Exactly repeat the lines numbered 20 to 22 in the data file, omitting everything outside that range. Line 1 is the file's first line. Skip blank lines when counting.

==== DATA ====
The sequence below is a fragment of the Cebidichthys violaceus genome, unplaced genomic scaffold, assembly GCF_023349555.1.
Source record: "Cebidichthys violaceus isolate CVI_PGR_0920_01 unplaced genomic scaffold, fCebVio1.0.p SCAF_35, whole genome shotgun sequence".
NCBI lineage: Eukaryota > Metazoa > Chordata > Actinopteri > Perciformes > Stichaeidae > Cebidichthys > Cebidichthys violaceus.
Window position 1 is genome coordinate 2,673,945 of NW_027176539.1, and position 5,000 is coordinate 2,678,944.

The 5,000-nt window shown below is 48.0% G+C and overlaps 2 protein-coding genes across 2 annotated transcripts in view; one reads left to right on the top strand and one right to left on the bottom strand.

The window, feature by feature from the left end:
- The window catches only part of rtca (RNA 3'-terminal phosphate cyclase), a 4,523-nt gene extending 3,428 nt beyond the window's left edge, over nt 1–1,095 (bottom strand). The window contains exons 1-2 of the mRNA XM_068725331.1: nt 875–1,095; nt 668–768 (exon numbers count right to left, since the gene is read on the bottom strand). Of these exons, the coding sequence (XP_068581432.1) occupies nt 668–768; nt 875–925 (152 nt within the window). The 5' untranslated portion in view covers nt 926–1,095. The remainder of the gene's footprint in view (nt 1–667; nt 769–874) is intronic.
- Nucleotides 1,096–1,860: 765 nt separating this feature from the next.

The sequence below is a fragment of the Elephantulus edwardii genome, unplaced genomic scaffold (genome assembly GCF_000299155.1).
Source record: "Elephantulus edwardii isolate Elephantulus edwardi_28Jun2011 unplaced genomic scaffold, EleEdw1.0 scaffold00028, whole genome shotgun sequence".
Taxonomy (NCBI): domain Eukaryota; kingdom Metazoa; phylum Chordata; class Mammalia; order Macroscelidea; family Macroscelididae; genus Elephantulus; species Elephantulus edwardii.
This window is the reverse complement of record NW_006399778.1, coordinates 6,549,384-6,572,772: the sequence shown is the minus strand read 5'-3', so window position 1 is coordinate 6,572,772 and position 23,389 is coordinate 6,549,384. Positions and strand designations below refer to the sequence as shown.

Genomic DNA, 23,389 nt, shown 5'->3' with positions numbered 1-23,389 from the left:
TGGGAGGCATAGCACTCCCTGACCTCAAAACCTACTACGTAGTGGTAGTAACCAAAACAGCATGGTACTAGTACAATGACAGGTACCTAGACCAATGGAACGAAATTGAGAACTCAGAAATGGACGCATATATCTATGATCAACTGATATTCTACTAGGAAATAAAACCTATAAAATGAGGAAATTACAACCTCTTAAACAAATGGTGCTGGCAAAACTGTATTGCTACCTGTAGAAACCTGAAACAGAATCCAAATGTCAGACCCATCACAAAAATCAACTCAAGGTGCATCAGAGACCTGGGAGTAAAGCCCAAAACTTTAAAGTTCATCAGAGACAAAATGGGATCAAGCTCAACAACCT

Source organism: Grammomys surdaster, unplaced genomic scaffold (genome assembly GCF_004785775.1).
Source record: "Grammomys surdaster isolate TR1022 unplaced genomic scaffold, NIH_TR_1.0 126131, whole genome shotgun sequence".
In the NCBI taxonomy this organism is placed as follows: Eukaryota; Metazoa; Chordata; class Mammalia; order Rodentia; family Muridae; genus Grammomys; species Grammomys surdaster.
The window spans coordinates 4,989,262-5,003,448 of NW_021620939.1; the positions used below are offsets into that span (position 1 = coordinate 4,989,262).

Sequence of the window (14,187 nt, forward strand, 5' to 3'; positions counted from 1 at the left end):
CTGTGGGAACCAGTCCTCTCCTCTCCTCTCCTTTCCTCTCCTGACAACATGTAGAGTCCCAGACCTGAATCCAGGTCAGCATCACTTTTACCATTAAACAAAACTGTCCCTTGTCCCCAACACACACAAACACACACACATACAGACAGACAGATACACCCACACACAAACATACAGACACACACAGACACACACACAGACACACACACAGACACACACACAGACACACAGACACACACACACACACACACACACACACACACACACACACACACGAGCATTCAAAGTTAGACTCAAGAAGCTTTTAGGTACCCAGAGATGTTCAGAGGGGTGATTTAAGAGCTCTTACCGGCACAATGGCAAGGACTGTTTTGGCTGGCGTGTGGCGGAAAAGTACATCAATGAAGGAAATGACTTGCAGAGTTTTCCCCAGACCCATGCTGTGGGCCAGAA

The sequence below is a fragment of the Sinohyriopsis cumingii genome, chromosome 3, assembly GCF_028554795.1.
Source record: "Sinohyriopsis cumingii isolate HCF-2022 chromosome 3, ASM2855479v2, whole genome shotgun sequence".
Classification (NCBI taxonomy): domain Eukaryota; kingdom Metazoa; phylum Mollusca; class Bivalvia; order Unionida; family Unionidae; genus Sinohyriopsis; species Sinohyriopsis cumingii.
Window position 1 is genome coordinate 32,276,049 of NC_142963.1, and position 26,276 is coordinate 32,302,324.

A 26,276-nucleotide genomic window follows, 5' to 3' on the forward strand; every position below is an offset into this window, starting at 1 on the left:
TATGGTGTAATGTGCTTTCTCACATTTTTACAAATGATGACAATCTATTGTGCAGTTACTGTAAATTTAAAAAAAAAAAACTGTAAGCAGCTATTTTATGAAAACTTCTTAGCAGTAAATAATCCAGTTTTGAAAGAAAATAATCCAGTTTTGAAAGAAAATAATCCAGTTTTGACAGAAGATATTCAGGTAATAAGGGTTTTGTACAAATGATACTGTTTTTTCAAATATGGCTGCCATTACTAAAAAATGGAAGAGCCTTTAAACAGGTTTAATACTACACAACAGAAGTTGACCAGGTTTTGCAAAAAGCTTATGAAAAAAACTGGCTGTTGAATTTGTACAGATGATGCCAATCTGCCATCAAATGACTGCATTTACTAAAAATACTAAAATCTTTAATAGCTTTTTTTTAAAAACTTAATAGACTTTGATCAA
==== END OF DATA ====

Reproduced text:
CTGTGGGAACCAGTCCTCTCCTCTCCTCTCCTTTCCTCTCCTGACAACATGTAGAGTCCCAGACCTGAATCCAGGTCAGCATCACTTTTACCATTAAACAAAACTGTCCCTTGTCCCCAACACACACAAACACACACACATACAGACAGACAGATACACCCACACACAAACATACAGACACACACAGACACACACACAGACACACACACAGACACACACACAGACACACAGACACACACACACACACACACACACACACACACACACACACACACGAGCATTCAAAGTTAGACTCAAGAAGCTTTTAGGTACCCAGAGATGTTCAGAGGGGTGATTTAAGAGCTCTTACCGGCACAATGGCAAGGACTGTTTTGGCTGGCGTGTGGCGGAAAAGTACATCAATGAAGGAAATGACTTGCAGAGTTTTCCCCAGACCCATGCTGTGGGCCAGAA

The sequence below is a fragment of the Sinohyriopsis cumingii genome, chromosome 3, assembly GCF_028554795.1.
Source record: "Sinohyriopsis cumingii isolate HCF-2022 chromosome 3, ASM2855479v2, whole genome shotgun sequence".